In the course of a month, the NBA champion Boston Celtics have somehow emerged as gritty underdogs. The Magic has that look of the mid-80's Pistons -- a good team that hasn't yet learned how to win. The Lakers stomped on the Rockets and, for a night, answered questions about their resolve. And D.J. Augustin turned "undersized" into an asset.
Zach Lowe of Celtics Hub: "The Celtics had to essentially play perfect basketball for nearly six minutes to avoid going on the road down 3-2, and they did it ... Orlando missed six shots and turned the ball over once. Boston made field goals on five of seven possessions and did not turn the ball over. Seven empty trips for one team. Scores on five of seven trips for the other. That is damn near perfect basketball, and the Celtics needed every one of those individual events to go their way in order to win this game. They also needed to make all 21 of their free throws, for the refs to award Ray Allen a three-pointer in the first half when it appeared as if his left foot was on the line, and for two terrible offensive possessions in the last minute (and the C's up 86-85) to end with shots that barely touched the rim and thus produced rebounds that didn't fall where they normally would have -- where Magic players would have scooped them up. They got all of it, and the Celtics are going to Orlando with a chance to be one of the last four NBA teams playing basketball this season."
Zach McCann of Orlando Magic Daily: "If you called this the most devastating loss in Orlando Magic history, I wouldn't argue with you. If the Magic lose one of the next two games, this meltdown will go down with Nick Anderson's missed free throws, Shaq's departure and Fran Vazquez as some of the worst memories in the history of this franchise ... With your team up by 10 points in the final minutes of a crucial Game 5, how can you completely abandon everything that's been working all game? The Magic went scoreless on eight consecutive possessions, at a time when just ONE basket probably puts the game away. I understand Dwight Howard can't figure out Kendrick Perkins in the post, but he deserves to be completely ignored? Rashard Lewis was consistently scoring in the first half by attacking the hoop, so the Magic use him as a spot-up shooter down the home stretch? And how many times can we run a Hedo Turkoglu pick-and-roll to the right with everyone else standing around? The Magic played stall-ball, slowing down their offense and hoped there wasn't enough time for Boston to come back. Now, tell me -- when has this plan ever worked? That's how teams squander leads; they stop playing the way that built their lead to begin with."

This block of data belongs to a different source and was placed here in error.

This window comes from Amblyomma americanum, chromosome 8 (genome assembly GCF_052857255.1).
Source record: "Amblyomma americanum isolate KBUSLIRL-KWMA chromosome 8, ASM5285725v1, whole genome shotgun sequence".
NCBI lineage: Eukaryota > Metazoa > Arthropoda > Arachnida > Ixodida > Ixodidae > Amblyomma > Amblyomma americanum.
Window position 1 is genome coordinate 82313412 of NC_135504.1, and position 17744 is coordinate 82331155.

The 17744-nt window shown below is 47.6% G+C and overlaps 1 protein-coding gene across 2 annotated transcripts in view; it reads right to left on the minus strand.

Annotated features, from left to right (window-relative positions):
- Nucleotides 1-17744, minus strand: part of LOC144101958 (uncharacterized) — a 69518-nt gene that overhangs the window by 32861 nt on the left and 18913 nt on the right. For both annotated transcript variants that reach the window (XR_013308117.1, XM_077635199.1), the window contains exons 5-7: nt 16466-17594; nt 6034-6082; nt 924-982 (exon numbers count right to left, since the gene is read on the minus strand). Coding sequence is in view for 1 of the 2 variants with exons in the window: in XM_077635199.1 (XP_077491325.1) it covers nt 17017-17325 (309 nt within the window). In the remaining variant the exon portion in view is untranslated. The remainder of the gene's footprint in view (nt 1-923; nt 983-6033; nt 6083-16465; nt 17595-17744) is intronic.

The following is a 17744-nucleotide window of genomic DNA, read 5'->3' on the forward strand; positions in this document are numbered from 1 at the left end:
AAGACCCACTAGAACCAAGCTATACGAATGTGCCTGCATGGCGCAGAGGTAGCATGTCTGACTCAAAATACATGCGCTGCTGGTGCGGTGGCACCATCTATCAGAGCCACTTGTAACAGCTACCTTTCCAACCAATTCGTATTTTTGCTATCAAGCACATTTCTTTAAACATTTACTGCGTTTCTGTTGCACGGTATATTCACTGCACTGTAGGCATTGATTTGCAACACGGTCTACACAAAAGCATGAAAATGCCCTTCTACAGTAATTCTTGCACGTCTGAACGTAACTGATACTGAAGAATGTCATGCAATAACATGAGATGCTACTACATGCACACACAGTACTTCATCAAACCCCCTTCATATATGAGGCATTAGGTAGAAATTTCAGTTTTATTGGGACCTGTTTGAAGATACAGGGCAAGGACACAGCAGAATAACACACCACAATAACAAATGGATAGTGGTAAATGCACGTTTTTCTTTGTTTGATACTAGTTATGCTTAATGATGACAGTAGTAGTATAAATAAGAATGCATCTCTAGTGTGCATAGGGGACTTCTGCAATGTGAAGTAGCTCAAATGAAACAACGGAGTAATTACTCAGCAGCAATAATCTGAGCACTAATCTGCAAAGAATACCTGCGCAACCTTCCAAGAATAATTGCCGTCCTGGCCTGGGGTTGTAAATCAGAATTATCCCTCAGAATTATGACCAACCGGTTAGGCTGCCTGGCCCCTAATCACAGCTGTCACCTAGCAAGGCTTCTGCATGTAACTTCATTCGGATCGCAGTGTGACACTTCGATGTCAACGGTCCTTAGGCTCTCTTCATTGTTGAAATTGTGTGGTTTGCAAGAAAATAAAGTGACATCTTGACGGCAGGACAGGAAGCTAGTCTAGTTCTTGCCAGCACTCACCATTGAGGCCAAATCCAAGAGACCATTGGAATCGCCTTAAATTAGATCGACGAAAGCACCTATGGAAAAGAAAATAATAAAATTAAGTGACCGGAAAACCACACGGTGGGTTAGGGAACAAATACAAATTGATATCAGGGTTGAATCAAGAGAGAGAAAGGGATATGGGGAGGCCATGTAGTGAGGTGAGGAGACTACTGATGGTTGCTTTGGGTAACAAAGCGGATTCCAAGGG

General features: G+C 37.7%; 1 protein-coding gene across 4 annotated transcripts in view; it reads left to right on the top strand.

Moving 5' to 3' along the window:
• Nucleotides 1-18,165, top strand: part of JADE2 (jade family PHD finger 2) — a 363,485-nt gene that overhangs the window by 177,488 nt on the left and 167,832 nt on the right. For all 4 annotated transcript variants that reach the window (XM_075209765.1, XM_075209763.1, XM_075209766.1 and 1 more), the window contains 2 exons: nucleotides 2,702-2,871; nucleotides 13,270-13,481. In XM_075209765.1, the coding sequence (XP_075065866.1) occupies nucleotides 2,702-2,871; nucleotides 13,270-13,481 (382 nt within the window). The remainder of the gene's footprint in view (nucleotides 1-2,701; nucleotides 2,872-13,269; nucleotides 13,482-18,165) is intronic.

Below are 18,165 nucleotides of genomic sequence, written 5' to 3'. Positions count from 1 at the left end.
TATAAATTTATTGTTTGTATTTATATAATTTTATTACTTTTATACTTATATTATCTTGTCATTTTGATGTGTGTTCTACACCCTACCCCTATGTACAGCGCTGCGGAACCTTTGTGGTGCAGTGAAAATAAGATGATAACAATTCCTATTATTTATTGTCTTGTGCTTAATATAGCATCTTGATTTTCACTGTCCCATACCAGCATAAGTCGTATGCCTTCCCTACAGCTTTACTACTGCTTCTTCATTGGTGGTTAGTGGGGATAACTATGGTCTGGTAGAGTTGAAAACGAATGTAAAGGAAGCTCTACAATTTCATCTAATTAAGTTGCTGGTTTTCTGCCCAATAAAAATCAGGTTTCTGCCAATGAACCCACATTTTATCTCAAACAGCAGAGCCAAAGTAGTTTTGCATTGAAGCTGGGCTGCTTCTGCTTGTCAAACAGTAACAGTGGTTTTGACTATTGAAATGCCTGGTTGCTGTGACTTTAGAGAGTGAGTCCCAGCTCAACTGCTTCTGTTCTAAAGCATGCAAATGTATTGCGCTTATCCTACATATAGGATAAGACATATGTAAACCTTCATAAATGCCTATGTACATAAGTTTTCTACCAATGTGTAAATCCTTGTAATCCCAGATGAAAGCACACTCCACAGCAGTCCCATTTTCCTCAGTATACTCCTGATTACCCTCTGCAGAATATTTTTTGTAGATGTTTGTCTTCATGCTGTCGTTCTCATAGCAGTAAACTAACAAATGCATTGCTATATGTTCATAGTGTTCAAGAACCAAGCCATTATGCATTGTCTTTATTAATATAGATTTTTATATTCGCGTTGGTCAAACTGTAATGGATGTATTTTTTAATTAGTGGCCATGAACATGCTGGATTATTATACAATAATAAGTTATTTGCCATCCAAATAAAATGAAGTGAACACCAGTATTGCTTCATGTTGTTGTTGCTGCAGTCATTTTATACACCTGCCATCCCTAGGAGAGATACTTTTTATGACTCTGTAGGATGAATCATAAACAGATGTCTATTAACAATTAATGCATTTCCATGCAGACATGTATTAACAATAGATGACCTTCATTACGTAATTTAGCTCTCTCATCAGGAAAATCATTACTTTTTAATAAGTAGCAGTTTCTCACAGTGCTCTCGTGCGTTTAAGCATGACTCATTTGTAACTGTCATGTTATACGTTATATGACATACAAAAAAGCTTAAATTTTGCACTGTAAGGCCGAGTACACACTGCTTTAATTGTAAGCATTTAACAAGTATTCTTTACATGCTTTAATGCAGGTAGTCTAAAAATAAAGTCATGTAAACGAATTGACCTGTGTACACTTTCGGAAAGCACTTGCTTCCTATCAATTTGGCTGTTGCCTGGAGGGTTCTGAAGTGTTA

Anup Shah of Rockets Buzz: "For a brief moment, four minutes to be precise, I thought the Rockets had a chance to win this game. Through those first four minutes, the Rockets ran an efficient offense, grabbed offensive boards, and didn't commit a single turnover. And then Kobe Bryant made his first shot. A seven point lead quickly evaporated into an 11 point deficit at the end of the first quarter, capped off by Jordan Farmar's ridiculous three-pointer at the end of the period. The Lakers didn't look back from there. They led by 25 at halftime and by 40 at the end of the third quarter. My thoughts at the beginning of the fourth immediately went to the Nuggets trampling of the Hornets a couple of weeks ago. For a split second, I thought that record might be broken ... For the last 48 hours, all people have been able to talk about was how the Lakers blew it, how they got lazy, how they just stopped trying. And Kobe Bryant wasn't going to let that slide."
(Photos by Brian Babineau, Stephen Dunn/NBAE via Getty Images)